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Open Access Publications from the University of California

Quaking RNA binding proteins regulate tissue-specific gene expression

  • Author(s): Fagg, William Samuel
  • Advisor(s): Ares Jr, Manuel
  • et al.
Creative Commons Attribution 4.0 International Public License



W. Samuel Fagg

Alternative RNA processing can robustly influence gene expression through a diverse set of molecular regulatory mechanisms. One of the most upstream RNA processing steps is splicing, which is the removal of non-coding intronic sequences from a pre-mRNA molecule and ligation of the exons together to make a mature mRNA. There are numerous types of alternative splicing that give rise to different quantitative and qualitative changes in the gene expression program, which can drastically impact cell fate and physiology. RNA binding proteins (RBPs) regulate alternative splicing and other types of RNA processing by binding substrate RNA molecules and altering downstream processing steps. How these processes are regulated for many RBPs is not known.

The Quaking (Qk in mouse, QKI in human) family of RBPs regulates many RNA processing steps including splicing, mRNA localization/decay, translation, and microRNA biogenesis. Interestingly, from a single Qk gene multiple Qk transcripts are generated by alternative splicing, but the different protein forms share identical dimerization and RNA binding domains. The studies presented here analyze many different aspects of how Qk regulates RNA processing. First, we determine the structure of the Qk dimerization domain and find mutations that disrupt it reduce protein stability and splicing functions in vivo. Next we show that Qk and PTB regulate overlapping splicing regulatory networks in myoblasts, but during differentiation to myotubes, Qk protein increases while PTB decreases, leading to an increase in Qk splicing function and a decrease in PTB splicing. The next study reports that QKI regulates monocyte to macrophage differentiation through tissue-specific regulation of alternative splicing and mRNA abundance. The following study details isoform-specific functions and auto-regulatory interactions of the Qk5 and Qk6 isoforms, and the final study extends these observations genomewide.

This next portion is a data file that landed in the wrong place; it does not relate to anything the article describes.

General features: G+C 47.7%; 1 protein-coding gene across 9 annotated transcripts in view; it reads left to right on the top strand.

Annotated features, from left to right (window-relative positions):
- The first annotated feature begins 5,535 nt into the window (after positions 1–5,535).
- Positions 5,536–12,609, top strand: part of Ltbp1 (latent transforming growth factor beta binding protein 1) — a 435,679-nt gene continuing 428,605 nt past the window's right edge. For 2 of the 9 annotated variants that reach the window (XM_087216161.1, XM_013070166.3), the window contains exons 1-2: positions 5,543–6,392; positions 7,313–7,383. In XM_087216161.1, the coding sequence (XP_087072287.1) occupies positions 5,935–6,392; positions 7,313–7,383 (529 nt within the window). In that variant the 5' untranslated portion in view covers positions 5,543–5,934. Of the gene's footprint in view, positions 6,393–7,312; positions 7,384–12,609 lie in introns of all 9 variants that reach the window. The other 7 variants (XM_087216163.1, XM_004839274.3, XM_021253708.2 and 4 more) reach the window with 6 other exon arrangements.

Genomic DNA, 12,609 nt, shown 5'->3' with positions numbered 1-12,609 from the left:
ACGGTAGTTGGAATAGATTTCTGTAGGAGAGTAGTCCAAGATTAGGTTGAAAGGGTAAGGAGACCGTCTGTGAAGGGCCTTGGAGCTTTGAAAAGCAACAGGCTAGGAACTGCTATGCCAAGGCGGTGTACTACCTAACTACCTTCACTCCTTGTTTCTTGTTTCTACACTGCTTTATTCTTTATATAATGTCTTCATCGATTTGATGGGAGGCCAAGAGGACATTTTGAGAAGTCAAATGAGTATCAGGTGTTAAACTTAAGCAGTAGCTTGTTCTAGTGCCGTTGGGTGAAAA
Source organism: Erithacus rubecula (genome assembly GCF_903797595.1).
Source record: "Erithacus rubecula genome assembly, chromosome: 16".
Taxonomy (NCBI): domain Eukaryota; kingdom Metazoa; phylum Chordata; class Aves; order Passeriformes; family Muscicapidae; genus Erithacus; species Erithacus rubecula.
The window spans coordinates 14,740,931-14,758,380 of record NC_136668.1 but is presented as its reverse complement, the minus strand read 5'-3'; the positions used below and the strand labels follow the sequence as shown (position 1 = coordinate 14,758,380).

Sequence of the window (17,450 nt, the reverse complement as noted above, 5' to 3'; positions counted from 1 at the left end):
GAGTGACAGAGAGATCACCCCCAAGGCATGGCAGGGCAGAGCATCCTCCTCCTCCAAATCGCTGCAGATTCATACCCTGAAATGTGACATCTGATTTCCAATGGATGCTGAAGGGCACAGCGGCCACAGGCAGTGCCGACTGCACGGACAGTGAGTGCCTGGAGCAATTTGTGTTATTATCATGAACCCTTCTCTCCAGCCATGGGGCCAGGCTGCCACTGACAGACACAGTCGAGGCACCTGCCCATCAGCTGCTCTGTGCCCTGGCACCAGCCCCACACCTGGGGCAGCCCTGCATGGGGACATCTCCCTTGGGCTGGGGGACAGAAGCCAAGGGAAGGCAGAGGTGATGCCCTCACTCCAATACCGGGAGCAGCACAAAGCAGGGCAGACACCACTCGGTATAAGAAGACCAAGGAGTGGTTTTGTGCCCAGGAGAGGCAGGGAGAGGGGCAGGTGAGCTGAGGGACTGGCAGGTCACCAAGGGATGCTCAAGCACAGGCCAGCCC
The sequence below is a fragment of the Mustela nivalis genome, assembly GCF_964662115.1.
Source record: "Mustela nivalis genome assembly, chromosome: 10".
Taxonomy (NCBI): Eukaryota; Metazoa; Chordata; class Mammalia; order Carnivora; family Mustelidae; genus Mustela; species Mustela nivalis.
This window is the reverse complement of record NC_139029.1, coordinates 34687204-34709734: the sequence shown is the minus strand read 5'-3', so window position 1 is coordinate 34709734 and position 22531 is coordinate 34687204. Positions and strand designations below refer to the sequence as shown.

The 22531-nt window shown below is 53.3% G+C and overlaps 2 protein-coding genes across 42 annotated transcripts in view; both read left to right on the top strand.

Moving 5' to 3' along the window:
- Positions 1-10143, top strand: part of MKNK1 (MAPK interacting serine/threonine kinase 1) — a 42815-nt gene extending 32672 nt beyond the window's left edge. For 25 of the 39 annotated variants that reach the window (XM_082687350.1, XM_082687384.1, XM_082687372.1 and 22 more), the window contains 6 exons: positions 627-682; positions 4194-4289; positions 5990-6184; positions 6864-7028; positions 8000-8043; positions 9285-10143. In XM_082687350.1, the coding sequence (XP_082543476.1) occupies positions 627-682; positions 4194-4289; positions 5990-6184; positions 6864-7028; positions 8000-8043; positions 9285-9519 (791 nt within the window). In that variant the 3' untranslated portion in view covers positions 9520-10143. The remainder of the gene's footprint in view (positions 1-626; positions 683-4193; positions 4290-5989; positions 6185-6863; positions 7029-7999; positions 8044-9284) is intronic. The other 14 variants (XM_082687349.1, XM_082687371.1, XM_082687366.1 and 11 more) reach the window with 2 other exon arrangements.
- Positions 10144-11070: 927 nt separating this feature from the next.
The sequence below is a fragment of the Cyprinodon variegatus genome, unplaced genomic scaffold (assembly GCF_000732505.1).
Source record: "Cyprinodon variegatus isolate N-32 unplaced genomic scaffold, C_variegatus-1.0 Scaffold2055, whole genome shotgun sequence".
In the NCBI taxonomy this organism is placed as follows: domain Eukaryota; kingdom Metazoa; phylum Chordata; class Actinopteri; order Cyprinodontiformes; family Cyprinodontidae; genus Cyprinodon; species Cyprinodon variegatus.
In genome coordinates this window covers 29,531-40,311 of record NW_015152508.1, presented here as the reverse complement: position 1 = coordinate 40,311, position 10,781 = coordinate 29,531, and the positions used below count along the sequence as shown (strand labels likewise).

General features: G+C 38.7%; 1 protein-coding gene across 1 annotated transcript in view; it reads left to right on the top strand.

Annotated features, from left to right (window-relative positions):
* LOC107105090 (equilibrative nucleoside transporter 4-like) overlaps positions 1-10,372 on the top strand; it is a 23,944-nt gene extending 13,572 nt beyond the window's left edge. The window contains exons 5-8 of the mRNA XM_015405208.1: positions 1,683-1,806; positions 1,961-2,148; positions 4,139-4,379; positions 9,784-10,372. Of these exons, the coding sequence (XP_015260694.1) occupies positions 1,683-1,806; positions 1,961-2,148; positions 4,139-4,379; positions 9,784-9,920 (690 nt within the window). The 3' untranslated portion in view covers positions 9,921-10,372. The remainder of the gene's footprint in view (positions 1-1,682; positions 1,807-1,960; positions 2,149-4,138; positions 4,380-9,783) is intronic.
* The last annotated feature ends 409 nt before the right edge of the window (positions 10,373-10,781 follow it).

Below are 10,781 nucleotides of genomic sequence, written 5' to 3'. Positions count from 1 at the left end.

The studies presented here identify novel mechanistic details of how Qk regulates RNA targets and shows that Qk regulates tissue specific gene expression during different stem cell types’ differentiation.

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